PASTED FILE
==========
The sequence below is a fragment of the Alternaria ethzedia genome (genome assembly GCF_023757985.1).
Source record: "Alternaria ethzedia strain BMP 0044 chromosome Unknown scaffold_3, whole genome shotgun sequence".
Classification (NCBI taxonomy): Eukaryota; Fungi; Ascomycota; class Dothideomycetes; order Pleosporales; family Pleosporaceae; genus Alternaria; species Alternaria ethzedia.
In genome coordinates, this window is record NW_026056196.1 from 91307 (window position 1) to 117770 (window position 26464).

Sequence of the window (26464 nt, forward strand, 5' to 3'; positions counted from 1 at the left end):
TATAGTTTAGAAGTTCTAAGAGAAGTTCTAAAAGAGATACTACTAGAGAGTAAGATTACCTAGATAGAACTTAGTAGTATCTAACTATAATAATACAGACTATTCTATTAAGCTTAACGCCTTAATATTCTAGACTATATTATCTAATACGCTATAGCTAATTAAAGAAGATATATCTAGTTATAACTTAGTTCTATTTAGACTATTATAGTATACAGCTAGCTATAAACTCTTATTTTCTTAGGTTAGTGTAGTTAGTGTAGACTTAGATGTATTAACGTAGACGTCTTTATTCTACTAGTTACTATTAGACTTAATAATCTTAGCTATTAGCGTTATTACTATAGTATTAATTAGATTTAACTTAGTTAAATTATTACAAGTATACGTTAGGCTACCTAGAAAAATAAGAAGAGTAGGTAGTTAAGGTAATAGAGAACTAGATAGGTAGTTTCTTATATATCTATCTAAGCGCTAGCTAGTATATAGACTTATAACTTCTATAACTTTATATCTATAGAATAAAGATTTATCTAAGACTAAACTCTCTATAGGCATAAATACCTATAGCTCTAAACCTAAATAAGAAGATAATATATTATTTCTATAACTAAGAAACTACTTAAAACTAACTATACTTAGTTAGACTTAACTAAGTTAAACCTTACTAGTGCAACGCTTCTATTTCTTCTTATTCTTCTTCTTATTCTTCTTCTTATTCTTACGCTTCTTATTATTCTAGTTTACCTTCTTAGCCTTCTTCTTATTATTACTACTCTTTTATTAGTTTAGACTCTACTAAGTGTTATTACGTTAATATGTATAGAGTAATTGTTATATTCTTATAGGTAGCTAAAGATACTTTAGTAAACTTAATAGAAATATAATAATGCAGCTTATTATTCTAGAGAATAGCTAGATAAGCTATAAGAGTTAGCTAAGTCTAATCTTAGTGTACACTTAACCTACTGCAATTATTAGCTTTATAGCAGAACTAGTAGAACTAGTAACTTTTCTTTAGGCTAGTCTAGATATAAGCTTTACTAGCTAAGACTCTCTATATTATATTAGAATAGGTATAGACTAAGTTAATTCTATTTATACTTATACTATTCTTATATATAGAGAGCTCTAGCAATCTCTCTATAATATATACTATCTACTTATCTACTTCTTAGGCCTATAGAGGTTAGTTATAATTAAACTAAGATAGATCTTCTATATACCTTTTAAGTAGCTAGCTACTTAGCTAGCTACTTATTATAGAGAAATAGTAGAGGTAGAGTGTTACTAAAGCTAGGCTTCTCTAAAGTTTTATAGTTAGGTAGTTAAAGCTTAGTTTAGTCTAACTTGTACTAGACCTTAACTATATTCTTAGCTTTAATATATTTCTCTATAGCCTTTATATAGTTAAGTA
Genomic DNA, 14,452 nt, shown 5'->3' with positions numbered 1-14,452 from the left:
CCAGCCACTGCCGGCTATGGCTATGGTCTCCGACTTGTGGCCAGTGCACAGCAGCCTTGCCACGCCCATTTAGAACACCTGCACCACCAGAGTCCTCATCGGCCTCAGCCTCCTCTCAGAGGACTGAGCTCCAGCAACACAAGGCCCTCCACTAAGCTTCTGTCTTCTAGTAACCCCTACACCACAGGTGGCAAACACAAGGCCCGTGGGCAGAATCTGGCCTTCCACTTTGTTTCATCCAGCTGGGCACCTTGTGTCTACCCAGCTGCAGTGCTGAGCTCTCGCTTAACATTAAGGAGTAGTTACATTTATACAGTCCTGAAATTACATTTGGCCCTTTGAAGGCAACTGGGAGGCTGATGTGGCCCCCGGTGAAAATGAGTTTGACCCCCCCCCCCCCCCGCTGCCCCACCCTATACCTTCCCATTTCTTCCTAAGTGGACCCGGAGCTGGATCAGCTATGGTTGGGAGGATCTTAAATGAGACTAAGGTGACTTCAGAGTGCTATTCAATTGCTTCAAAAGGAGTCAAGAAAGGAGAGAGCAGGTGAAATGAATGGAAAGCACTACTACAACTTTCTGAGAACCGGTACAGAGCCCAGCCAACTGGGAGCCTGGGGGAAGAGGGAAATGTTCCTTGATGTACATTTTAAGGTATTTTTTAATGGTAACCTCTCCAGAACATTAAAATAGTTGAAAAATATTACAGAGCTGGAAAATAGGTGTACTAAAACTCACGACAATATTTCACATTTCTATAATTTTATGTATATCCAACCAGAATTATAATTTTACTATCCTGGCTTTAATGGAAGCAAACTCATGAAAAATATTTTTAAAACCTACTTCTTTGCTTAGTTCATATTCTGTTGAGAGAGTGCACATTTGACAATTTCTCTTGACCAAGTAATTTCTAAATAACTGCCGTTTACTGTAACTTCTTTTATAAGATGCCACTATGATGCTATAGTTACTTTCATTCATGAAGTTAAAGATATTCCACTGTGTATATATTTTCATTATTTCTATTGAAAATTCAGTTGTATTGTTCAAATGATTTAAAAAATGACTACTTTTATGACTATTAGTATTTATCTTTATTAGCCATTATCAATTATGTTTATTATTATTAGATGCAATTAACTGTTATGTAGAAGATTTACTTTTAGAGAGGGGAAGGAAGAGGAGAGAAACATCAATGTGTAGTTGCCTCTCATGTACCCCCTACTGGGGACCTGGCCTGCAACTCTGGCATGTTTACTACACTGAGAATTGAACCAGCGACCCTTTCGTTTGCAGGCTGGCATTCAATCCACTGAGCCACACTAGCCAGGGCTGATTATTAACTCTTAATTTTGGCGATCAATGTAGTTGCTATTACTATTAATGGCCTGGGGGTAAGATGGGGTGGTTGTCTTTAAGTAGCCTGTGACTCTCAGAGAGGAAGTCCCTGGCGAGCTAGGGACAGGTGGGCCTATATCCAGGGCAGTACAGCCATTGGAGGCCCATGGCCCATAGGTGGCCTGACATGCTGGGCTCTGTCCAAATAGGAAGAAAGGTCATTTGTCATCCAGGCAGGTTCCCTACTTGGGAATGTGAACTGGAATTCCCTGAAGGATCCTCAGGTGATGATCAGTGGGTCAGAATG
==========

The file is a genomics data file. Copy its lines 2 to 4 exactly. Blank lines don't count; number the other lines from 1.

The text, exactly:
Source record: "Alternaria ethzedia strain BMP 0044 chromosome Unknown scaffold_3, whole genome shotgun sequence".
Classification (NCBI taxonomy): Eukaryota; Fungi; Ascomycota; class Dothideomycetes; order Pleosporales; family Pleosporaceae; genus Alternaria; species Alternaria ethzedia.
In genome coordinates, this window is record NW_026056196.1 from 91307 (window position 1) to 117770 (window position 26464).